On the other hand, the idea of the Federation, and the use of the Anti-Grav chamber worked well, and the stomach-gargling noise was actually creepy enough to be effective.

AJ
June 8, 2008 11:53 pm

31: USTPD:

Wow. I am also in business. I am from the US. You? The US has a 50% divorce rate, and in the 2nd term of the Bush Administration, non-married couples surpassed married couples for the first time in quantity. Where are all these happily married baby-making wonder-wives?

Hilary Clinton almost became the Democratic nominee for President. Could she have done it in 1968?

The depiction of women, men, races, nations, physically challenged, etc., in Star Trek is a key element of the show. And I think the discussion here is more about 1960s sexism than Gloria Steinem-style feminism.

And it’s interesting to note that Trek in the ’80s and ’90s actually removed male-female sexual interaction from the show. You could have sex if at least one of you was an alien, under the influence of a space-borne illness, were married, in love, in a Q-induced illusion, or an android.

In any case, “Zetar” is a true bottom-feeder.

ety3
June 8, 2008 11:59 pm

I just wish the shape of the Zetar lights in space shifted a bit. Throughout the screenshots above — regardless of the angle — it looks the same shape.

John
June 9, 2008 12:24 am

What’s with the sound of the Enterprise 1:41 or so into this video? It cuts out and then comes back in while the music is playing and Kirk’s voice over continues. I guess this was originally several shots turned into one, but the sound was never fixed. The same thing happens a few seconds later in another sample in this clip.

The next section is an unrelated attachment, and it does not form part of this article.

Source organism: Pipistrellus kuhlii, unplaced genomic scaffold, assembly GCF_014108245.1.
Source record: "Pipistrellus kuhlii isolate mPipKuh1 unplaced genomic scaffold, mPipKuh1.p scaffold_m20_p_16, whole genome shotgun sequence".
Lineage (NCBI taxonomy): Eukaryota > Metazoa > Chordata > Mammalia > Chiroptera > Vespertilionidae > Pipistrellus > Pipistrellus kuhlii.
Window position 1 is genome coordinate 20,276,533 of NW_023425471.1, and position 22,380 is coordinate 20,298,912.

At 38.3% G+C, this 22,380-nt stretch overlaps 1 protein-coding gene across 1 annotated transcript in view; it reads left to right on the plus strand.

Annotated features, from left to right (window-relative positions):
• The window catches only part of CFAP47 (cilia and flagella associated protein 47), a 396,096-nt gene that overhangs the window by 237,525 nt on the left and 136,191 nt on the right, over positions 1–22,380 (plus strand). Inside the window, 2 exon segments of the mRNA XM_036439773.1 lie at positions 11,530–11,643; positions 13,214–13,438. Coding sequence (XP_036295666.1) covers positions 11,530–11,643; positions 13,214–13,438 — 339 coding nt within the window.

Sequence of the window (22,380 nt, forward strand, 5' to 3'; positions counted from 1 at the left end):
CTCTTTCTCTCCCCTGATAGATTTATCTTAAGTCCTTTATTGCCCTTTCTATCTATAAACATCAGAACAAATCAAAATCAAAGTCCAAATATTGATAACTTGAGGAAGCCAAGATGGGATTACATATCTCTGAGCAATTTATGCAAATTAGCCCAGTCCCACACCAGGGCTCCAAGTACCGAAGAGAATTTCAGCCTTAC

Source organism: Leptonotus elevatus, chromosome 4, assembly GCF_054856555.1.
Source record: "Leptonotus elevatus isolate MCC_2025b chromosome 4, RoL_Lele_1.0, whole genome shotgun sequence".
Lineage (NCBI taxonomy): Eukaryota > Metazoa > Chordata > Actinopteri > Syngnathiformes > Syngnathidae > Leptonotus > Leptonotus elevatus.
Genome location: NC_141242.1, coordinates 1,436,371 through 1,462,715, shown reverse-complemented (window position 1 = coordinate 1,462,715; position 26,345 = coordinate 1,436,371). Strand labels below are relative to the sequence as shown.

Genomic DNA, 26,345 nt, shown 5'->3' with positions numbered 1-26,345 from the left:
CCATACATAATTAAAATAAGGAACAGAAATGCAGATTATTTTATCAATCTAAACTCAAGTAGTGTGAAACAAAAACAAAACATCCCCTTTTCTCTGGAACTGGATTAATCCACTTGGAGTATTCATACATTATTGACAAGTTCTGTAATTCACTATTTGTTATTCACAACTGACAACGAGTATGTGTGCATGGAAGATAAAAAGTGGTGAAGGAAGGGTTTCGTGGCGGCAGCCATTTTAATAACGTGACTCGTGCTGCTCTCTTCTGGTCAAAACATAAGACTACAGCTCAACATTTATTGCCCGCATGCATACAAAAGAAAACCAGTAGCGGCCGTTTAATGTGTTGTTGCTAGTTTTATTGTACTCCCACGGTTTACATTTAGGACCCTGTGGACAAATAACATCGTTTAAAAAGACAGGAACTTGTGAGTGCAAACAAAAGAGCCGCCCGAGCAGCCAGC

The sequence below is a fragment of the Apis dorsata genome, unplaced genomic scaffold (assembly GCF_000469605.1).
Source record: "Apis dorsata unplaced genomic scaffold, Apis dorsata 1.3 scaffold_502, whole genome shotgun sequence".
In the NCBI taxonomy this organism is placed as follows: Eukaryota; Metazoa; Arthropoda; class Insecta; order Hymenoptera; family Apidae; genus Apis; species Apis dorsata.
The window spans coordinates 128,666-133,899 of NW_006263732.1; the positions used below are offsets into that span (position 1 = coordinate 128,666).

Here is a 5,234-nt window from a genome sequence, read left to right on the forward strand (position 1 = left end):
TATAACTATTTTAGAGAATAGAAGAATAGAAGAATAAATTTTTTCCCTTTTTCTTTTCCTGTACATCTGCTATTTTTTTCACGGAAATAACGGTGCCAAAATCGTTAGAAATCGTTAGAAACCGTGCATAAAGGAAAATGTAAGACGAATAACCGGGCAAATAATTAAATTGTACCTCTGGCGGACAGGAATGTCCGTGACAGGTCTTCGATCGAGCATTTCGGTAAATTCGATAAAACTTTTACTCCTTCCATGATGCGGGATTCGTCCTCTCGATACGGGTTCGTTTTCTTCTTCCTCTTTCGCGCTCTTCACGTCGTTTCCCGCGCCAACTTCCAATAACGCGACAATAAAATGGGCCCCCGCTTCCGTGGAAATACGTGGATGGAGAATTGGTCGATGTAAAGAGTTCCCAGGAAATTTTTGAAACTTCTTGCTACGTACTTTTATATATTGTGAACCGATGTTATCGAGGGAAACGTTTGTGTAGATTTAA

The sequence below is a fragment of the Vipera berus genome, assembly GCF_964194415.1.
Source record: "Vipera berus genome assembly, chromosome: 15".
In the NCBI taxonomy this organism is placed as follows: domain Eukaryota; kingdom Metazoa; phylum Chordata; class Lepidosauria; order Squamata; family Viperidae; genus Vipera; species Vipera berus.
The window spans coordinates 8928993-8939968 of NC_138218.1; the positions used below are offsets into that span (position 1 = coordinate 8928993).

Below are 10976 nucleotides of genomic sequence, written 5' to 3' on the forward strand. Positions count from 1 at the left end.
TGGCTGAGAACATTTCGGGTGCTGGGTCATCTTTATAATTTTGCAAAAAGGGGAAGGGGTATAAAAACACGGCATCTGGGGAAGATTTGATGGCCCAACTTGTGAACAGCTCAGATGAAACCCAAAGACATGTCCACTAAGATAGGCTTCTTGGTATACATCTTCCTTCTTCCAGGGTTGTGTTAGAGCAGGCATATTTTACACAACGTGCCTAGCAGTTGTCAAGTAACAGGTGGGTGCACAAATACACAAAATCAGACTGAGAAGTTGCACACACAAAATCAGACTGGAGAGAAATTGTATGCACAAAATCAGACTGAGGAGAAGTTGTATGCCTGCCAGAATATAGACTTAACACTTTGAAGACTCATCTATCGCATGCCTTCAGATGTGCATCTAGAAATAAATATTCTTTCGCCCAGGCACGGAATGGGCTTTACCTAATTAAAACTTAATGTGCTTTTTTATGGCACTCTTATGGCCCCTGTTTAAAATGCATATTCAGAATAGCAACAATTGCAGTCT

June 9, 2008 12:25 am

A major problem with this episode is the story structure. Who is the protagonist? Who changes? What is learned? Most glaring of all is the resolution. You don’t just pull the resolution to a story crisis out of the air. It’s the product of a character’s development – of information or skills they’ve gained. But, since there is no character development in “The Lights of Zetar,” Kirk inexplicably intuits that “pressure” will kill the Zetars but not harm “the girl.” There is NO explanation for how he arrives at this conclusion. It’s not Spock the scientist who makes this discovery, nor McCoy the physician. It’s Kirk the captain, suddenly an expert on how to kill a novel form of incorporeal life. He might as well have said, “Spock, I believe the Zetars can be killed by smooth jazz.”

I must admit, “Lights of Zetar” is my least favorite TOS episode. Even “Spock’s Brain” or “Way to Eden” can be watched for the “hoot factor,” but “Zetar” just sits there desperately needing another re-write from a production staff who were too discouraged to remove discarded newspapers out of shots anymore.

One has to envy Lt. Romaine’s next assignment, though – dropped off alone at Memory Alpha with what now (thanks to remastering) looks to be several hundred thousand corpses

DJ Neelix
June 9, 2008 2:17 am

@21 & 36:

Regarding the lack of re-work on phaser shots and transporter effect you should remember that they were on a very strained budget and time schedule. I think they realised they would have to leave it out in every episode to keep the consistency you’re talking about. If they would have re-worked those effect from the start it’s possible they would find themselves not being able to do it in every episode which would really have been inconsistent!

I doesn’t bother me though as I don’t think theres anything wrong with those effects, they still look good today, about 40 yrs later.